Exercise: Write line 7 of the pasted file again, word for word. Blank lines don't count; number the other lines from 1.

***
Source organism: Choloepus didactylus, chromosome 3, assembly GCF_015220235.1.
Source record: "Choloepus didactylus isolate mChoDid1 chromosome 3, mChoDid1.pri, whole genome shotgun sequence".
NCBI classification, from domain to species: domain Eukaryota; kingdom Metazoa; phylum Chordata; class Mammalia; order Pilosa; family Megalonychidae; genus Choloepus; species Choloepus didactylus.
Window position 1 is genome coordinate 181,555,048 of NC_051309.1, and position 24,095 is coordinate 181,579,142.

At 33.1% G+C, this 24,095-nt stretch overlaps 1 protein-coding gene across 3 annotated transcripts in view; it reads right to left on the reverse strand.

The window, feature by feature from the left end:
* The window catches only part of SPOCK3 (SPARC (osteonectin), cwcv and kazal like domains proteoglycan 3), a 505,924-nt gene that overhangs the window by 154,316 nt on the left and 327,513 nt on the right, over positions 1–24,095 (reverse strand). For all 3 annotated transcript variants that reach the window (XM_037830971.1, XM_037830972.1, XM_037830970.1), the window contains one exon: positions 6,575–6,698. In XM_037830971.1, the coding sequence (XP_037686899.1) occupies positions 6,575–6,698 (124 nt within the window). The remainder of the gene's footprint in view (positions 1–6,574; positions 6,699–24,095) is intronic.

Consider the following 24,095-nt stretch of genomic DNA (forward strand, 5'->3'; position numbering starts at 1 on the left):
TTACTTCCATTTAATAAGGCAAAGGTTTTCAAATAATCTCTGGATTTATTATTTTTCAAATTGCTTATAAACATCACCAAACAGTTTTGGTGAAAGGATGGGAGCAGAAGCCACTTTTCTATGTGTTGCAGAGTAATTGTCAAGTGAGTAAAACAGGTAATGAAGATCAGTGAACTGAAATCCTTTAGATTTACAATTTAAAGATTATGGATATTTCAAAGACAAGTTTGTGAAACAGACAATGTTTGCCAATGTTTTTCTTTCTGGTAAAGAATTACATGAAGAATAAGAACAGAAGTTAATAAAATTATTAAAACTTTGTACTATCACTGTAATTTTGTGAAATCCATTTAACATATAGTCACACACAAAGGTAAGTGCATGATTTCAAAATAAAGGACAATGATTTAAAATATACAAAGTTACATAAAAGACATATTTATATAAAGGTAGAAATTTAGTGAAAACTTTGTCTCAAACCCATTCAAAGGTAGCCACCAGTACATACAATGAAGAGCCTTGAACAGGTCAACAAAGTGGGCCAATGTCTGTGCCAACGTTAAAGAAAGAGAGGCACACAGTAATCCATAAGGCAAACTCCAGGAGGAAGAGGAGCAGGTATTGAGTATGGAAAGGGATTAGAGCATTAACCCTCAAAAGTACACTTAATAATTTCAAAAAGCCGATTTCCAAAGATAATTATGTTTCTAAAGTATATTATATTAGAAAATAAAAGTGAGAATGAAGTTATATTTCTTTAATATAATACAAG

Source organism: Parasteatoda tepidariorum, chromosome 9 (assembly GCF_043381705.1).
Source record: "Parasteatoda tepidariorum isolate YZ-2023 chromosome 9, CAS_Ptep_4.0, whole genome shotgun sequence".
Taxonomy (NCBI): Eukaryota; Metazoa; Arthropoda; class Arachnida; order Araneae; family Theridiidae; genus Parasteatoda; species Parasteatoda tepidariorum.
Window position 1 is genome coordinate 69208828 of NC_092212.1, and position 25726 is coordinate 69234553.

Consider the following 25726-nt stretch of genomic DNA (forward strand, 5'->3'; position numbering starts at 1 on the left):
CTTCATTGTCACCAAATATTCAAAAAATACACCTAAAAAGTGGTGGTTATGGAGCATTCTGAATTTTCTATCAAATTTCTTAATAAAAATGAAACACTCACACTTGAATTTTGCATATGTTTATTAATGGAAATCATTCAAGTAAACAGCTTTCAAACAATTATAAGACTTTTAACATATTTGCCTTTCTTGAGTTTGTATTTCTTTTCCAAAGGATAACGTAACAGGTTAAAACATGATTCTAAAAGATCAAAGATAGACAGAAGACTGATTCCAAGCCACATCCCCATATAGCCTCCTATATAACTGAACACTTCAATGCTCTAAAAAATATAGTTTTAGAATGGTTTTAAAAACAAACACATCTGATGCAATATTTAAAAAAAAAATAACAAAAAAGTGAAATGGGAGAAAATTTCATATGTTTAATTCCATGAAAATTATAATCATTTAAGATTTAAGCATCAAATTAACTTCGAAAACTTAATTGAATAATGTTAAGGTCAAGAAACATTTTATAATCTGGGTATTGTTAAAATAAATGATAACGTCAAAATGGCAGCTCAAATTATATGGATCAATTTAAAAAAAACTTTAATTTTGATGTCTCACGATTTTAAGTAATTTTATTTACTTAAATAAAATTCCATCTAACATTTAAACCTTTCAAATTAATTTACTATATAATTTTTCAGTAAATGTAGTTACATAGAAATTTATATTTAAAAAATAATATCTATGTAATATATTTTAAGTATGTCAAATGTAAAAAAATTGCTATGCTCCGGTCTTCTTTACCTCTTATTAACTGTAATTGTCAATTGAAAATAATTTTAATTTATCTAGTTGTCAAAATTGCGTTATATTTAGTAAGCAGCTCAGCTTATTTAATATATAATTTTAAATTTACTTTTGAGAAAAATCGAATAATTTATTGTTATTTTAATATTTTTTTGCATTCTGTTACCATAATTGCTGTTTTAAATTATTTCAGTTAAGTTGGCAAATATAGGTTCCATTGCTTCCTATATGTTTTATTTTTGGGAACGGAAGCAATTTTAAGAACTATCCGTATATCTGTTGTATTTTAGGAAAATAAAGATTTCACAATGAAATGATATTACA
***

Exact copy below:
* The window catches only part of SPOCK3 (SPARC (osteonectin), cwcv and kazal like domains proteoglycan 3), a 505,924-nt gene that overhangs the window by 154,316 nt on the left and 327,513 nt on the right, over positions 1–24,095 (reverse strand). For all 3 annotated transcript variants that reach the window (XM_037830971.1, XM_037830972.1, XM_037830970.1), the window contains one exon: positions 6,575–6,698. In XM_037830971.1, the coding sequence (XP_037686899.1) occupies positions 6,575–6,698 (124 nt within the window). The remainder of the gene's footprint in view (positions 1–6,574; positions 6,699–24,095) is intronic.